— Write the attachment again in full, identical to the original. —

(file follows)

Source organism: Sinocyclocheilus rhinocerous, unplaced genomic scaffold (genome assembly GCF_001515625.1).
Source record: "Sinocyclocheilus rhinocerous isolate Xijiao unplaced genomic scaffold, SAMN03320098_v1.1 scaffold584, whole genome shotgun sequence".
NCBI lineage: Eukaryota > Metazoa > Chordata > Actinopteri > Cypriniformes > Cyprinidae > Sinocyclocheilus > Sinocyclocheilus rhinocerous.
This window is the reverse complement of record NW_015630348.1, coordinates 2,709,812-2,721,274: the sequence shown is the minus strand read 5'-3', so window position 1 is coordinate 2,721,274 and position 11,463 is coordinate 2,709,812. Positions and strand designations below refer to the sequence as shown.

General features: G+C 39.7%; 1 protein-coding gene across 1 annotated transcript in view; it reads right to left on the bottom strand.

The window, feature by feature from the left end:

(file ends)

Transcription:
Source organism: Sinocyclocheilus rhinocerous, unplaced genomic scaffold (genome assembly GCF_001515625.1).
Source record: "Sinocyclocheilus rhinocerous isolate Xijiao unplaced genomic scaffold, SAMN03320098_v1.1 scaffold584, whole genome shotgun sequence".
NCBI lineage: Eukaryota > Metazoa > Chordata > Actinopteri > Cypriniformes > Cyprinidae > Sinocyclocheilus > Sinocyclocheilus rhinocerous.
This window is the reverse complement of record NW_015630348.1, coordinates 2,709,812-2,721,274: the sequence shown is the minus strand read 5'-3', so window position 1 is coordinate 2,721,274 and position 11,463 is coordinate 2,709,812. Positions and strand designations below refer to the sequence as shown.

General features: G+C 39.7%; 1 protein-coding gene across 1 annotated transcript in view; it reads right to left on the bottom strand.

The window, feature by feature from the left end: